It has been wonderful to involve a few of those in the front line of youth and student ministry as co-authors, rather than just off-stage critiquing. These are all faithful, conscientious and very capable young adults who grapple personally and pastorally with the main issues covered in the book, and whose ministry experiences have contributed much to it. We admire each of them very much - they are an inspiration to us. Incidentally in relation to chapter 3, most have become happily married over the few years that the book has been evolving!

Several others including Ian's wife Libby, Jill Atkinson, Andrew Ballinger, Sue Bazzana, Daniel Bearup, Randle Bond, Ben Briggs, Ben Buchanan, Chris Culhane, John Ellerton, Scott Fleming, Tim Forrester, Jon Horne, Liam Jones, Wei-Han Kuan, Jordan Kube, Andrew Lloyd-Harris, Aidan Morrison, Pete Nicholls, Sam Oldland, Iain Payne, Mavis Payne, Darren Russ, Tom Rout, Nick Spath, Nicolai Stawinoga, Robert Willcox, David Williams, Sam Williams, Cheryl Wise and Jago Wynne have contributed helpful comments and some drafting, which we acknowledge with gratitude. Chris Mulherin did a major edit of chapter 12 in November 2013, and 12.4 draws upon Peter Corney's writing. But perhaps the main input has been from those individuals who have contributed indirectly by stimulating our thinking on all the issues covered and making us reflect more incisively on them, causing ideas to be articulated and refined, without which we would have little to say!

A number of others have read the manuscript as it has evolved over two years, and the consistently positive feedback has encouraged us towards publication in some form. We have to say that some commented that the romantic continuum we sketch in chapter 3 seemed a bit idealistic! That may be conceded, though conceptually it is in fact normal and not uncommon, generally speaking, even if some quite big steps are taken when they seem sensible. It is a useful way to think about embarking upon relationships. What is regrettably abnormal is the many churches where the process has become fraught and fearful, even devoid of trust. What we have in chapter 3 is really no more than commonsense applied within a Christian framework and constraints.

Dave Burt kindly organized the web publishing and set up the Forum for comment and feedback, but which we have taken off the site pro tem due to spamming. He has also contributed strongly to editorial input.

The content seeks to scratch where many itch. The section on relationships is longer than the others since this is an area of obvious and pertinent interest to those in their 20s, not least the co-author and most of the commentators listed above. It could be said that Ian focused on the theory while Will did the practical work towards his engagement and marriage! The emphasis also reflects our concern that many churches and fellowships do not present a good model for developing relationships. Some teaching, even in "good" churches, is very inadequate. Christians don't always celebrate sex as fully as the Bible suggests that our creator would like - a reaction to non-Christians who tend to devalue or deify it.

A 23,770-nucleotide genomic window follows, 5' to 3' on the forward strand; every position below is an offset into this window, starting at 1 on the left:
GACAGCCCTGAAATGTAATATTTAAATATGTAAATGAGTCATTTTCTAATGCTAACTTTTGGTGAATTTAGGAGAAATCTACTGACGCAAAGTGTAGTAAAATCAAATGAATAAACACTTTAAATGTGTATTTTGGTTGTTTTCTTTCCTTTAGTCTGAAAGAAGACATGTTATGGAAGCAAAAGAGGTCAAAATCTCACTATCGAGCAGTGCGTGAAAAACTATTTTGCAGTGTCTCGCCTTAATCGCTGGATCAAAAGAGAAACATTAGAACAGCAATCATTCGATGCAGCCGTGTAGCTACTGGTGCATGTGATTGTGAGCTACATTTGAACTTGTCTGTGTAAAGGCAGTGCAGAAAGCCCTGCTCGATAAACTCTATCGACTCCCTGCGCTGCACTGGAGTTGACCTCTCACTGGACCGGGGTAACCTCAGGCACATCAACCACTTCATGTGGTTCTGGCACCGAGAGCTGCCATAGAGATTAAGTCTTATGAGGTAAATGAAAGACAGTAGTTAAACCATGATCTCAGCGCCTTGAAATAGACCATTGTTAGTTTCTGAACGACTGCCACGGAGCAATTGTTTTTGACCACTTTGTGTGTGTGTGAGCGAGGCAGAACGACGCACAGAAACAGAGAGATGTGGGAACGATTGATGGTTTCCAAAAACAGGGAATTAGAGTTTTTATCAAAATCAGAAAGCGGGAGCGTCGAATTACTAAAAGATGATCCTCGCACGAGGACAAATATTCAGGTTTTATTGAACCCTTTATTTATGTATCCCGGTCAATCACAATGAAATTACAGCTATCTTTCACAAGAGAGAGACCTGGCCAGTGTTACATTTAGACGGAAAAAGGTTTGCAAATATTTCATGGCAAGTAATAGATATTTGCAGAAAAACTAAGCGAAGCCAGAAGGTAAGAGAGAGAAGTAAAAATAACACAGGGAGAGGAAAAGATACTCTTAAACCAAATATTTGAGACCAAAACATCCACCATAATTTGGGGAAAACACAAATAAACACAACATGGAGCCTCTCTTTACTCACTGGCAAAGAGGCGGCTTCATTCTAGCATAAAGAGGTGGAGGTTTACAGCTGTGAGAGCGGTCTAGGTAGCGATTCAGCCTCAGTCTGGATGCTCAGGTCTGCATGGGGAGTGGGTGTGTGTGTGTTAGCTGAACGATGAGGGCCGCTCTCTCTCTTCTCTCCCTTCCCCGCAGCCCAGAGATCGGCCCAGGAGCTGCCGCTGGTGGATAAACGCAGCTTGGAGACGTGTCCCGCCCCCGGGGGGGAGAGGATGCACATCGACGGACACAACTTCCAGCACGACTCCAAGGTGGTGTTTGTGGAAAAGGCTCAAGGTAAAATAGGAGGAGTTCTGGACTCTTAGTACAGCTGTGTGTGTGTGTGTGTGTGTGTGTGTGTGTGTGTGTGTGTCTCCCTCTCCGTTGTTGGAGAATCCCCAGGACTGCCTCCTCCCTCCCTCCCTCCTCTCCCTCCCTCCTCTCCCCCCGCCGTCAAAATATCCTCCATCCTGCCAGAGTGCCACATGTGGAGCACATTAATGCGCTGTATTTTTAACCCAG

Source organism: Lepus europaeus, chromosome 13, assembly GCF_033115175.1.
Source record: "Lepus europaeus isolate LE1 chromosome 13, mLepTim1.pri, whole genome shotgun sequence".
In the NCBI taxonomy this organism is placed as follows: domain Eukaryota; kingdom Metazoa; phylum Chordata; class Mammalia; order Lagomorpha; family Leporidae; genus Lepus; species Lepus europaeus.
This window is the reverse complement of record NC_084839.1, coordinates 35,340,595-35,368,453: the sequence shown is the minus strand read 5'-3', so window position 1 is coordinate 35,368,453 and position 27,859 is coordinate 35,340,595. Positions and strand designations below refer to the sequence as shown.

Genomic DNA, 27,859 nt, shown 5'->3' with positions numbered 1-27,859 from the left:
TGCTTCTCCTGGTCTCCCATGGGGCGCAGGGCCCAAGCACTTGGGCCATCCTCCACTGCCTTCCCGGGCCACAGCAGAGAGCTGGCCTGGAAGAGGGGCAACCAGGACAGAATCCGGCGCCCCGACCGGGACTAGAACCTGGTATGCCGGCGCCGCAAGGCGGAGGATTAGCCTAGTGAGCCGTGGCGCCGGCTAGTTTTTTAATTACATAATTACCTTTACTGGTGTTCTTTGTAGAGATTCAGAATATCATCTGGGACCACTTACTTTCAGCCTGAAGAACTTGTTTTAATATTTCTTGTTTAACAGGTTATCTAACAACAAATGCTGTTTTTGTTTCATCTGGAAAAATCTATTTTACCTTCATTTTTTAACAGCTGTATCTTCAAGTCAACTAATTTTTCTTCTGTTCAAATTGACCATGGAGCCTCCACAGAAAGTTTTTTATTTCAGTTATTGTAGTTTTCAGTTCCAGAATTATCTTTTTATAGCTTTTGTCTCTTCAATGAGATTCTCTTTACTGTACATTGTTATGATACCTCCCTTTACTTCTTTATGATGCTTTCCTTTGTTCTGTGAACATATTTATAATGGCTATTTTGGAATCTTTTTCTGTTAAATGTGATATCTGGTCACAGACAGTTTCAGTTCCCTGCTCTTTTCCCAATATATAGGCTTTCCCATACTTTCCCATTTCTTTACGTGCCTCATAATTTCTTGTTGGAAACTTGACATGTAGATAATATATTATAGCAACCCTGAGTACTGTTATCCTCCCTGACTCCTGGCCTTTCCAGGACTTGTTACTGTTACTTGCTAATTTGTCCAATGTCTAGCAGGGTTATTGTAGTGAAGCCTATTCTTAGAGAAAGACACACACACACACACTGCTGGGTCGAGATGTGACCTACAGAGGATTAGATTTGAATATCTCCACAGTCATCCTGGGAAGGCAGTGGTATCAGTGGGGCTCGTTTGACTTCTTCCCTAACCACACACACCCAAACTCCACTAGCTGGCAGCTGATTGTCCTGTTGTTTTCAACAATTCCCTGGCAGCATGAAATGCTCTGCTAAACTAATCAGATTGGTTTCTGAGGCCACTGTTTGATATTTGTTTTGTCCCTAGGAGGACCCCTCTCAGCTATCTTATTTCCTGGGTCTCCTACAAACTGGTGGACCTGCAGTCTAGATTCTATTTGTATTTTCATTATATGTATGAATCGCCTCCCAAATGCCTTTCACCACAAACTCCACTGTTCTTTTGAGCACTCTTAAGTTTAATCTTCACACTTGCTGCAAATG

In respect to the early chapters, the subject matter of which motivated our writing initially, we want to say that we see a significant difference between a Christian approach to sexuality / sexual relationships before and after marriage. That has always seemed obvious to us, but some American materials make little distinction. This book addresses the 'before' situation, and happily all of the main contributors to it are now married!

Any young person needs fairly strong reasons and convictions not to be sleeping with their boy/girlfriend. We seek to provide those more helpfully than many Christian books we have seen, which tend to conflate sexual union in such a steady relationship with casual sex - which is clearly censured in the Bible. We have therefore tried to be fulsome and frank. There is a lot about personal responsibility for wise and self-controlled enjoyment of sexuality and engagement with life, in the context of God's grace. We differ from some other writers on the question of masturbation in the premarital context. The book addresses people where they are, for the present and the future and in the clear certainty that what may be in any person's past can be left behind as we proceed with a clean slate in God's grace.

Perhaps one thing greatly lacking from the lives of many modern people of student age is a tradition of wisdom which is widely recognised as being worth at least trying to apply to one's own life. Instead, as Will sees it, "there tends to be more of a make-it-up-as-you-go-along kind of attitude, as though we in our 20s are the first ones to be this age, and no one who has gone before us has any advice worth listening to. As Christians we at least should know better, and often we do, though in our postmodern culture the world's voice is ever seductive in our ears." The more godly wisdom that is available to us the better, which is why Will has joined with Ian in helping him to reflect on his pastoral ministry among people of student age, and assist in committing some relevant insights to writing. For his part, Will has valued the opportunity to contribute strongly from his own experience at Warwick University, and to play a major part in overall shaping of the book.

The developing mind of the Christian is the starting point of both behaviour and worship. A chapter on this is another major part of the book. We see it as a significant faith issue that God is understood to be both the creator of the universe and the author of scripture. It follows that there can therefore be no disagreement between them unless it is based on misunderstanding or misrepresentation. We need to understand and use the complementary tools of science and hermeneutics accordingly. Science reveals the glory of God just as much as the psalms declare it!